Edinburgh’s newfound status as a city of political conversations occurring outside official parliamentary spaces over the summer reinforces the retreat of public space and platforms; the hollowing out of the public sphere, and retreat of the very idea of the public as an active agency creating and shaping our own collective future as a society. It is about contestment of what constitutes public conversation, voice and legitimacy – from the rules of selection and omission which go on in Festivals, to the claims and counter-claims about cancellation and censorship seen in the controversies over Joanna Cherry at The Stand and Graham Linehan at Leith Arches.

Overall, the evolution of Edinburgh as a Festival City is of the public reduced from any aspiration of being empowered citizens. This is about tightly managed, controlled corporate space masquerading as public space and the agora. Consumers who are invited into a one-hour book event or special discussion, where the views of politicians and public figures are packaged for consumption, with the audience allowed a carefully controlled small amount of time to make observations or a short point.

Where will this end? The rise of politics as entertainment and show business – and for the most at a superficial level – is not a positive trend. It is about the continued middle class, middle aged, affluent capture of UK politics and public conversation with all the resulting disastrous consequences we see around us. This is the personalisation of politics and of self-reverence, where politics is typically presented as about petty feuds and vendettas, with originality and fresh thinking about genuine policy ideas that might improve things being excluded.

This is a politics reduced to retro-culture and nostalgia which haunts every aspect of UK life. If it continues, as politicians’ muscle in on entertainment and boundaries blur we will see the acceleration of the changing nature of what a politician is and not in a good way.

This ranges from the emergence of the performative politician such as Donald Trump and Nigel Farage, to politicians crossing over into media as presenters on Talk TV and GB News such as Nadine Dorries and Jacob Rees-Mogg respectively, and comedians standing for national office as in Italy, Brazil and Ukraine. Just because Zelenskyy turned out to be a national hero don’t expect such an outturn here. It did after all take a Russian invasion to turn Zelenskyy into a hero!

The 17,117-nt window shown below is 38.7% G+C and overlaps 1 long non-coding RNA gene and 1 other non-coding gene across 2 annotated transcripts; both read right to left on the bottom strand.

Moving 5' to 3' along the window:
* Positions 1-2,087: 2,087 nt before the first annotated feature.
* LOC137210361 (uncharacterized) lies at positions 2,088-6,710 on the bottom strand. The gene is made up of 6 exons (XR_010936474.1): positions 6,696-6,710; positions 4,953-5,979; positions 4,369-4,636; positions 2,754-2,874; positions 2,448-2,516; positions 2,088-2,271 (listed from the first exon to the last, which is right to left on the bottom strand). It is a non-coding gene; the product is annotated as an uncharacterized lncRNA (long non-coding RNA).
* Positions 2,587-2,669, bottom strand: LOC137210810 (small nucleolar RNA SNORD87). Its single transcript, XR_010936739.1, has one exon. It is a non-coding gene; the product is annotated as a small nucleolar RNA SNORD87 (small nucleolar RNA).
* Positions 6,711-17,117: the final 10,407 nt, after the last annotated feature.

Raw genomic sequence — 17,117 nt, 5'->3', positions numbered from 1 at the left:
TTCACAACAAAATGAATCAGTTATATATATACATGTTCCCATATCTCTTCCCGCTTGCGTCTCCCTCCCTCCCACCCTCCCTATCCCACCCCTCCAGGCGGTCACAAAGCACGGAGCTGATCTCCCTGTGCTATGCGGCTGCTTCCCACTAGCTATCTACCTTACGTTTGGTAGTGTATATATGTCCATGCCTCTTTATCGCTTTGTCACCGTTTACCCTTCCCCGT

Comments (11)

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  1. Dougie Blackwood says:

    There is a great deal of truth in this analysis but does it change anything. Our main stream Media have, and always will, be selective in waht they pump out; a spat within the indy camp is a godsend. A spat within Labour is confined to The National and the echo chamber that is Social Media; corruption and discord within the Tory ranks doesn’t see the light of day.

    The Luvvies and their pals come to Edinburgh at festival time but the majority of Scots ignore it.

    1. Mark Howitt says:

      In a country with a population of 5.5 million, it’s true that the majority of Scots ignore the Edinburgh festivals.

      But it’s wrong to dismiss them as entirely visitor led events. Last year 70% of the total audience of the International Festival came from Scotland. Over 90% of the Book Festival’s audience comes from Scotland, of which 60% from Edinburgh and the Lothians. Even the Fringe – which attracts most visitors – sold 39% of its total tickets in 2022 to Edinburgh residents.

      1. Fluffykintail says:

        @ Mark Howitt;

        > “Last year 70% of the total audience of the International Festival came from Scotland”.

        I see your using the pretendy made up statistics of the proven liar & hate figure, that is the Chief Executive of the Edinburgh Festival Fringe Society, Shona McCarthy.

        There is a core reason why the majority of Scots dont attend the Edinburgh Colonial August Festivals. The festivals are not aligned with the Scottish school holidays (in July);

        :- Schools go back in August.

        :- Football starts back in August.

        :- Scottish families have spent all their money on holidays & the kids in July. So where is the money to attend any festival even in August?!

        Gerry Hassan is quite correct. The Edinburgh Festivals are a clique for the London Boarding School Set, and the billion dollar princesses from some private island in the Pacific Ocean. The Edinburgh Festivals are an aberration that was never in alignment with Scottish society. There needs to be an open & honest public debate amongst Edinburghers about how they go about dismantling these festivals and making the city their’s again.

        1. Niemand says: